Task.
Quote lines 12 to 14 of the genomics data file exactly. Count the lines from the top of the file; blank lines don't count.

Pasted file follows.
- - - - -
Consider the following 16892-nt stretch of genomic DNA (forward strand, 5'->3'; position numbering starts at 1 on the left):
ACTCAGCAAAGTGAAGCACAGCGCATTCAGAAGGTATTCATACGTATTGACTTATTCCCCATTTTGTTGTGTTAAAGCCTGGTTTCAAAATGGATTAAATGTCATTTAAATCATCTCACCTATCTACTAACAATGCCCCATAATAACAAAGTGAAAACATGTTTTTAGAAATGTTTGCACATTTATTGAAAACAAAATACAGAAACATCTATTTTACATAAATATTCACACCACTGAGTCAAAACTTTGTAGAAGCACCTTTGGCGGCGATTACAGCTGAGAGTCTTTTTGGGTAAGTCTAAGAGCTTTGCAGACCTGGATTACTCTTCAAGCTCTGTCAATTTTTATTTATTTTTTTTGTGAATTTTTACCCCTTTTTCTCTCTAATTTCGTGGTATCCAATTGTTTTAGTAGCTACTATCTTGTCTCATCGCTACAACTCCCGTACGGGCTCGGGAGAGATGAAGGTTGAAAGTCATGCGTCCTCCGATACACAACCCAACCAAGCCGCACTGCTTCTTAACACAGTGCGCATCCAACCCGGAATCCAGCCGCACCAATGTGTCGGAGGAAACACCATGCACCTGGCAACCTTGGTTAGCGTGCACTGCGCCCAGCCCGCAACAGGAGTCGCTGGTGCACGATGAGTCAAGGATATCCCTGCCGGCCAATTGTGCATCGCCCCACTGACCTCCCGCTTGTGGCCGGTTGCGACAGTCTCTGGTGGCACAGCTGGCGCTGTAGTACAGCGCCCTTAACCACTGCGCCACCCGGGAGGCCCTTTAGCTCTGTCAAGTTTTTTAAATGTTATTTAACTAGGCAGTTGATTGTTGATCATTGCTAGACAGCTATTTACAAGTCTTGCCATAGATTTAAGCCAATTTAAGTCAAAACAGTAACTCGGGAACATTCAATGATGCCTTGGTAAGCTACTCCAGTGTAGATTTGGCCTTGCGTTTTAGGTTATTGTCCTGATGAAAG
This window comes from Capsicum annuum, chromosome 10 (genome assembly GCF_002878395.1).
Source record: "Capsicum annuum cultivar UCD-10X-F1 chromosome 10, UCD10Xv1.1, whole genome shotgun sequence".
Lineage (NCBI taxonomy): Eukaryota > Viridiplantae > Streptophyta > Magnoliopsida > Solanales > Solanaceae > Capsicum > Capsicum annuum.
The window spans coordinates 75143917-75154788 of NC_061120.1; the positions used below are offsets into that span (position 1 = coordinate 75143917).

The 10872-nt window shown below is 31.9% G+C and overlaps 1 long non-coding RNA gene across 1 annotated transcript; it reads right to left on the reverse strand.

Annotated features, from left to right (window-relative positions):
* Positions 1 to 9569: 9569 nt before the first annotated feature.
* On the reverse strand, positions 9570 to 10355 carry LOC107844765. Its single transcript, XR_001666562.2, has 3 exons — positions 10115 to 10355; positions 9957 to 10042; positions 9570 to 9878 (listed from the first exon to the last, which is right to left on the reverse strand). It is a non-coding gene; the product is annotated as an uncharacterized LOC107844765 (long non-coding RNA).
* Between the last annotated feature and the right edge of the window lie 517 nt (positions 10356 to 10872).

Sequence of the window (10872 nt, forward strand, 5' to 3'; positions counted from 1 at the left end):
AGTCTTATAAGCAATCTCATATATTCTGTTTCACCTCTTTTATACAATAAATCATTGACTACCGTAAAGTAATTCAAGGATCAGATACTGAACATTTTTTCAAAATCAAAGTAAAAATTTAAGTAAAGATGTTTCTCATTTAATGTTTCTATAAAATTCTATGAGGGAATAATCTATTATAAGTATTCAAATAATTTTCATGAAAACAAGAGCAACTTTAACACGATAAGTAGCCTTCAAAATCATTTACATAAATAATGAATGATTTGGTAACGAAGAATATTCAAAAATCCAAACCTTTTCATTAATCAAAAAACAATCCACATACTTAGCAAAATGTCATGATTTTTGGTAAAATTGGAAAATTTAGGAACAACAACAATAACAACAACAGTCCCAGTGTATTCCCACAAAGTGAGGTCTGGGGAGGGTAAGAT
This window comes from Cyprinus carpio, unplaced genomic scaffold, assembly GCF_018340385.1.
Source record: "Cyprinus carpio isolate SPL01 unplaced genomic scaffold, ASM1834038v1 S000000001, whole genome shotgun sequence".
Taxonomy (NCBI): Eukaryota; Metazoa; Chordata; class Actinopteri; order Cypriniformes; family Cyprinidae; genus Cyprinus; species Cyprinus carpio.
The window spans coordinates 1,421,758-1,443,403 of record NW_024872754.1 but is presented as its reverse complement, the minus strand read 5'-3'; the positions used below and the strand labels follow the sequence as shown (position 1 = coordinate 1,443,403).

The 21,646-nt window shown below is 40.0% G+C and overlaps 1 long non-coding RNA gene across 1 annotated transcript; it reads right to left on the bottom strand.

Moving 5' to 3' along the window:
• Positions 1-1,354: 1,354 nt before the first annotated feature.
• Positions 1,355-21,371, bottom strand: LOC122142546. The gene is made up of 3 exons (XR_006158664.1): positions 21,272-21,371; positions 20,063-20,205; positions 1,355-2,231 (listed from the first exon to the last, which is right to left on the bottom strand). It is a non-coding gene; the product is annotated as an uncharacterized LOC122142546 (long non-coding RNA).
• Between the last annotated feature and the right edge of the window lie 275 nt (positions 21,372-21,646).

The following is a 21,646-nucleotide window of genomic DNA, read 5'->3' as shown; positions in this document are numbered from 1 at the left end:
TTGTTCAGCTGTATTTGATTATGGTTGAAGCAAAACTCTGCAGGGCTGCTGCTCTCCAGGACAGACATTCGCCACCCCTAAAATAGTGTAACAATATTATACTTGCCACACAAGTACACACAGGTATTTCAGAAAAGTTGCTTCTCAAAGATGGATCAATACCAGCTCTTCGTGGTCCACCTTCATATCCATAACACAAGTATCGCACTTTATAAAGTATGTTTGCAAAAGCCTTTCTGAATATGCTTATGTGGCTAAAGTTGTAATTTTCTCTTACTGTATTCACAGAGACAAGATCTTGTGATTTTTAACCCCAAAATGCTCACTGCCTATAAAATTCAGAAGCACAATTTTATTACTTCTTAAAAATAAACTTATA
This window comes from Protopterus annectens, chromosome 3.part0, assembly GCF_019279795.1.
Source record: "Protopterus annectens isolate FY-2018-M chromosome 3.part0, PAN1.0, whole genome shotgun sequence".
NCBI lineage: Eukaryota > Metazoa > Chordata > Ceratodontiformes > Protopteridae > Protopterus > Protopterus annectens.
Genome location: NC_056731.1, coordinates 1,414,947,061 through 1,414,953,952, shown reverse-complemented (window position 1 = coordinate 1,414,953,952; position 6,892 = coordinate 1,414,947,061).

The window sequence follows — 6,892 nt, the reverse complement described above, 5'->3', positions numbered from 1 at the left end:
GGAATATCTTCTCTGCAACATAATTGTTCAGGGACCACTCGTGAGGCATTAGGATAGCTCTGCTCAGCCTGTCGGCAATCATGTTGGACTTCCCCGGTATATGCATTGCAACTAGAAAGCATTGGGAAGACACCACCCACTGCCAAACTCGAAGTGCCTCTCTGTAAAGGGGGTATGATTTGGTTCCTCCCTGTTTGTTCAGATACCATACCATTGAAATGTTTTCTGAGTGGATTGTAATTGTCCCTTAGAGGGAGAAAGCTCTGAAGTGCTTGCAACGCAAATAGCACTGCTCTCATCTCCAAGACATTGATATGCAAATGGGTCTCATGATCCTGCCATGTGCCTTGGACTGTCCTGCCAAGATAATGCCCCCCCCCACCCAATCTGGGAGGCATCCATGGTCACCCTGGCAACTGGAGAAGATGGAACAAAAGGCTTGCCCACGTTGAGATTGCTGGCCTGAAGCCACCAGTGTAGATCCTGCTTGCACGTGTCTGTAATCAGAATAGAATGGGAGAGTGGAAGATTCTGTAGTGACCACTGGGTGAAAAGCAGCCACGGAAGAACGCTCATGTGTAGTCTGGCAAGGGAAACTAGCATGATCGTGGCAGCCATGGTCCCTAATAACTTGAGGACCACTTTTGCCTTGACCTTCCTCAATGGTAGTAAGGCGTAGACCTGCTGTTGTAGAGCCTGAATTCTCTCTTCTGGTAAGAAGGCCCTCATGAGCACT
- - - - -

Sequence of the window (10872 nt, forward strand, 5' to 3'; positions counted from 1 at the left end):
AGTCTTATAAGCAATCTCATATATTCTGTTTCACCTCTTTTATACAATAAATCATTGACTACCGTAAAGTAATTCAAGGATCAGATACTGAACATTTTTTCAAAATCAAAGTAAAAATTTAAGTAAAGATGTTTCTCATTTAATGTTTCTATAAAATTCTATGAGGGAATAATCTATTATAAGTATTCAAATAATTTTCATGAAAACAAGAGCAACTTTAACACGATAAGTAGCCTTCAAAATCATTTACATAAATAATGAATGATTTGGTAACGAAGAATATTCAAAAATCCAAACCTTTTCATTAATCAAAAAACAATCCACATACTTAGCAAAATGTCATGATTTTTGGTAAAATTGGAAAATTTAGGAACAACAACAATAACAACAACAGTCCCAGTGTATTCCCACAAAGTGAGGTCTGGGGAGGGTAAGAT
This window comes from Cyprinus carpio, unplaced genomic scaffold, assembly GCF_018340385.1.